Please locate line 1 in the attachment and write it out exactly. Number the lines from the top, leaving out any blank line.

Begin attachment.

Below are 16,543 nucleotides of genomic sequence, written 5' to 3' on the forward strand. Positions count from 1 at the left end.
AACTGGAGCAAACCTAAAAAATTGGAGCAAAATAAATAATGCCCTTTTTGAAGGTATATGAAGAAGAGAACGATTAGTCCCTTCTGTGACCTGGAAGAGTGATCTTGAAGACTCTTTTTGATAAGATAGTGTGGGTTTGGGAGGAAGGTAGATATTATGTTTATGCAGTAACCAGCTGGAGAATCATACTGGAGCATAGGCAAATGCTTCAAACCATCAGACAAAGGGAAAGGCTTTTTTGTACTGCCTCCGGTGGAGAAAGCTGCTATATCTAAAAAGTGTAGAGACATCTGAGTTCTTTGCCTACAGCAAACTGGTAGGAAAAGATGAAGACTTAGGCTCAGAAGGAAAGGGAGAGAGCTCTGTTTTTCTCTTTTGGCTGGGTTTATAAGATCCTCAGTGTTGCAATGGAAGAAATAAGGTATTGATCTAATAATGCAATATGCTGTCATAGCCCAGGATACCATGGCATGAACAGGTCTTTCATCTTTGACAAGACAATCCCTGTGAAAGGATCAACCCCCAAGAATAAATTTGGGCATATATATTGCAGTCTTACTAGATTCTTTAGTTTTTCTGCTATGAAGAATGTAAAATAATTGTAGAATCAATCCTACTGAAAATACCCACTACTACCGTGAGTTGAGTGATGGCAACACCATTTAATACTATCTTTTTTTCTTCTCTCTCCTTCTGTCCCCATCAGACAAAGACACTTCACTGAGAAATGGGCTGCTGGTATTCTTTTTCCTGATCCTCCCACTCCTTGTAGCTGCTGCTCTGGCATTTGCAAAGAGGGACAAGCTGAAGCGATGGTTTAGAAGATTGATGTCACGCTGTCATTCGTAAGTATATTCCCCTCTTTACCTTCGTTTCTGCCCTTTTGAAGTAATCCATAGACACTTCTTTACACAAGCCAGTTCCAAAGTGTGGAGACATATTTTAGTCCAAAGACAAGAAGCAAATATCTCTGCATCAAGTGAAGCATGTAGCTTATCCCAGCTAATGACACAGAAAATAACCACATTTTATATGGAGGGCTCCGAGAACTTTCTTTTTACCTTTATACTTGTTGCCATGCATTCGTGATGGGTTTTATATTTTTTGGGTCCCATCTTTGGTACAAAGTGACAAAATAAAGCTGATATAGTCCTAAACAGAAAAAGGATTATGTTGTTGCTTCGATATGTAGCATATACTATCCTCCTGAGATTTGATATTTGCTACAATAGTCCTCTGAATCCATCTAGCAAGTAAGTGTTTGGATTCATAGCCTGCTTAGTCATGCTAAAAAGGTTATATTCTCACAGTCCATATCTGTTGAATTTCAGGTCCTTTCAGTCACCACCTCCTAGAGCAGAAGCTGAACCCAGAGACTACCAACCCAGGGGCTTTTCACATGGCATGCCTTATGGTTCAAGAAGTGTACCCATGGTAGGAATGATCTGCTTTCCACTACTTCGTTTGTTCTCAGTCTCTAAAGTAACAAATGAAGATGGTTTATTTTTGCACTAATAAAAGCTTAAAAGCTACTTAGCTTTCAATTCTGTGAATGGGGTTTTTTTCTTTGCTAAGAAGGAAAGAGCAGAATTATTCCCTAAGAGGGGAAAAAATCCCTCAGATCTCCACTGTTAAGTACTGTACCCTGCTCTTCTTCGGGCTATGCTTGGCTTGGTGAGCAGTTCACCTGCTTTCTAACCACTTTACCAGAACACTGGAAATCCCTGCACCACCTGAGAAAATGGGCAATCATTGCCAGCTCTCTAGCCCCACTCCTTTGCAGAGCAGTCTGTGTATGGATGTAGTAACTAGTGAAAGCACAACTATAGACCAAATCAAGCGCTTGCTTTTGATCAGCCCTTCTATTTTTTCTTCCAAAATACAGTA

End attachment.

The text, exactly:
Below are 16,543 nucleotides of genomic sequence, written 5' to 3' on the forward strand. Positions count from 1 at the left end.